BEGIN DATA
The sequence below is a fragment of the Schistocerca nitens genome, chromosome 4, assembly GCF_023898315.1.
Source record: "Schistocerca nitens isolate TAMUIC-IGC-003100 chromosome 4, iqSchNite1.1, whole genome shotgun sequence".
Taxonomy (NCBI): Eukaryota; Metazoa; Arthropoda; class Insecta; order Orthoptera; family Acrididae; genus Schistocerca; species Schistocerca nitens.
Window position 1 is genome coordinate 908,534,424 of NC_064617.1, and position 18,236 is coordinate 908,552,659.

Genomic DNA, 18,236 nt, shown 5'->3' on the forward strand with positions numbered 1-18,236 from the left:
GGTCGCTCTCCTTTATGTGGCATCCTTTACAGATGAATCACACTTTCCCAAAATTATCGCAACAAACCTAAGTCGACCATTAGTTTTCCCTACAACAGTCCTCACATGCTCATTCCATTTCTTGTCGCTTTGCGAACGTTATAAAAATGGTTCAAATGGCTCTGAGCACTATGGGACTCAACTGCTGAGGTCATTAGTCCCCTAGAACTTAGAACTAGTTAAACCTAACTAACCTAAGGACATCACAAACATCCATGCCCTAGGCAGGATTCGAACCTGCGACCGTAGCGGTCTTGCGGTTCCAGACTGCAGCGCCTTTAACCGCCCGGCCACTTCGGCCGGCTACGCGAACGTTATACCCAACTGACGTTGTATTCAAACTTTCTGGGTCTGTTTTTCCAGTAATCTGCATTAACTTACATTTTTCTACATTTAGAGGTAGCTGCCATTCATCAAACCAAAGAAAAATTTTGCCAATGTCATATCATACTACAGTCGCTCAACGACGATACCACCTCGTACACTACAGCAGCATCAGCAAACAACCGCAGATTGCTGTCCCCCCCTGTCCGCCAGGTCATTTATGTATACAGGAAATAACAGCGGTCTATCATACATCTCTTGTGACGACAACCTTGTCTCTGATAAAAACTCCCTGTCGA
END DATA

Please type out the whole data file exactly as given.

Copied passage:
The sequence below is a fragment of the Schistocerca nitens genome, chromosome 4, assembly GCF_023898315.1.
Source record: "Schistocerca nitens isolate TAMUIC-IGC-003100 chromosome 4, iqSchNite1.1, whole genome shotgun sequence".
Taxonomy (NCBI): Eukaryota; Metazoa; Arthropoda; class Insecta; order Orthoptera; family Acrididae; genus Schistocerca; species Schistocerca nitens.
Window position 1 is genome coordinate 908,534,424 of NC_064617.1, and position 18,236 is coordinate 908,552,659.

Genomic DNA, 18,236 nt, shown 5'->3' on the forward strand with positions numbered 1-18,236 from the left:
GGTCGCTCTCCTTTATGTGGCATCCTTTACAGATGAATCACACTTTCCCAAAATTATCGCAACAAACCTAAGTCGACCATTAGTTTTCCCTACAACAGTCCTCACATGCTCATTCCATTTCTTGTCGCTTTGCGAACGTTATAAAAATGGTTCAAATGGCTCTGAGCACTATGGGACTCAACTGCTGAGGTCATTAGTCCCCTAGAACTTAGAACTAGTTAAACCTAACTAACCTAAGGACATCACAAACATCCATGCCCTAGGCAGGATTCGAACCTGCGACCGTAGCGGTCTTGCGGTTCCAGACTGCAGCGCCTTTAACCGCCCGGCCACTTCGGCCGGCTACGCGAACGTTATACCCAACTGACGTTGTATTCAAACTTTCTGGGTCTGTTTTTCCAGTAATCTGCATTAACTTACATTTTTCTACATTTAGAGGTAGCTGCCATTCATCAAACCAAAGAAAAATTTTGCCAATGTCATATCATACTACAGTCGCTCAACGACGATACCACCTCGTACACTACAGCAGCATCAGCAAACAACCGCAGATTGCTGTCCCCCCCTGTCCGCCAGGTCATTTATGTATACAGGAAATAACAGCGGTCTATCATACATCTCTTGTGACGACAACCTTGTCTCTGATAAAAACTCCCTGTCGA